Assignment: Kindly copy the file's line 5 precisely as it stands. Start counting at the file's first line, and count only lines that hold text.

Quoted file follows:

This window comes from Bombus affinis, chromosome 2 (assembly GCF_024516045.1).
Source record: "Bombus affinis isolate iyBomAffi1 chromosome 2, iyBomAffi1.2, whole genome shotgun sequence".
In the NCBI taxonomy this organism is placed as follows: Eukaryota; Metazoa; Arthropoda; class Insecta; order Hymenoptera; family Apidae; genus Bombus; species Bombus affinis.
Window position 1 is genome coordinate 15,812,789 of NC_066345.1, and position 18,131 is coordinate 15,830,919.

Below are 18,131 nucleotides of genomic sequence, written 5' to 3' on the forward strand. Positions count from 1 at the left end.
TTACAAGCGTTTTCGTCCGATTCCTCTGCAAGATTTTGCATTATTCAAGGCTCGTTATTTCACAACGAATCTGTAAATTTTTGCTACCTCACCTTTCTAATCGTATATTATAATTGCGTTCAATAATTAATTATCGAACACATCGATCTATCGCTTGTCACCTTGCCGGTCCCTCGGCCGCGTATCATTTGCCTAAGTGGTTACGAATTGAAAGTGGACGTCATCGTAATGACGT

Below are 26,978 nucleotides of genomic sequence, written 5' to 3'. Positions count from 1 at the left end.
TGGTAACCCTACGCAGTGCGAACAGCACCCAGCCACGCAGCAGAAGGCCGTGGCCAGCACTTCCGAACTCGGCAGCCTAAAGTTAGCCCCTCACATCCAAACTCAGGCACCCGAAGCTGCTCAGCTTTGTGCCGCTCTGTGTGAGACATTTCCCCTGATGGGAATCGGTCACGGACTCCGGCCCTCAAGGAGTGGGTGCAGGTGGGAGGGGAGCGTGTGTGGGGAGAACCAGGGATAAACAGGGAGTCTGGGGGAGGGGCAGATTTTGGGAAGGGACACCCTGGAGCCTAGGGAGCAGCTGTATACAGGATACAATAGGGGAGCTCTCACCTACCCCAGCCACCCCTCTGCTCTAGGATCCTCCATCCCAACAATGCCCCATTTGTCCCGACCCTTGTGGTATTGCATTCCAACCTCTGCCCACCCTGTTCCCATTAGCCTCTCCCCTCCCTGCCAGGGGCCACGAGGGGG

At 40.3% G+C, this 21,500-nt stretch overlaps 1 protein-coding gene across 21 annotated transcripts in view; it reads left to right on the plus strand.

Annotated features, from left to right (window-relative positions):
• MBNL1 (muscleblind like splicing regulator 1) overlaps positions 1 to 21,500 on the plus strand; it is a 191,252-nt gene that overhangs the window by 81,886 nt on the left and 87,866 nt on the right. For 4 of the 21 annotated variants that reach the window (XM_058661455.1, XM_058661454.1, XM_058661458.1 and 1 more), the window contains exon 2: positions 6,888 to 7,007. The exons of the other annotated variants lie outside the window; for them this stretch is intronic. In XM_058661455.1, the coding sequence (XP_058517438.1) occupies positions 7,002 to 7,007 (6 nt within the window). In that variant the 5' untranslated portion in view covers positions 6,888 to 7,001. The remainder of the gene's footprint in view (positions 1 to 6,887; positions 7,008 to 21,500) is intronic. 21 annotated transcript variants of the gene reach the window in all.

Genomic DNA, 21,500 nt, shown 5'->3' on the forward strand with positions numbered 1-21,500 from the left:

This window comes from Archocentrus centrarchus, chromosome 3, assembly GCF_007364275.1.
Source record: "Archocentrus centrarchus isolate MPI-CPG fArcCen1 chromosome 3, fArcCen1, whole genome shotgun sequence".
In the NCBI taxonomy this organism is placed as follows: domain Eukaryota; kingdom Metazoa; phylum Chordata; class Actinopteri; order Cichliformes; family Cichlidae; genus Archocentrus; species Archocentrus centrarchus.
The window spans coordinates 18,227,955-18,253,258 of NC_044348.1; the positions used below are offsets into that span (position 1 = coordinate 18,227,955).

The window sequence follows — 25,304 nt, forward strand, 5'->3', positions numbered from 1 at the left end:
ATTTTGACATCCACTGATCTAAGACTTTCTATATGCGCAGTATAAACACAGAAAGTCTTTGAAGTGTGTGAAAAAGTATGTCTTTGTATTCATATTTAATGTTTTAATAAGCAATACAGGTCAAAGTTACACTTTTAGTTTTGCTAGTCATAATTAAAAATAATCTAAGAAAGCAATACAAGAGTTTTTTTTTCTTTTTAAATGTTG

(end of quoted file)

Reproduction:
Below are 18,131 nucleotides of genomic sequence, written 5' to 3' on the forward strand. Positions count from 1 at the left end.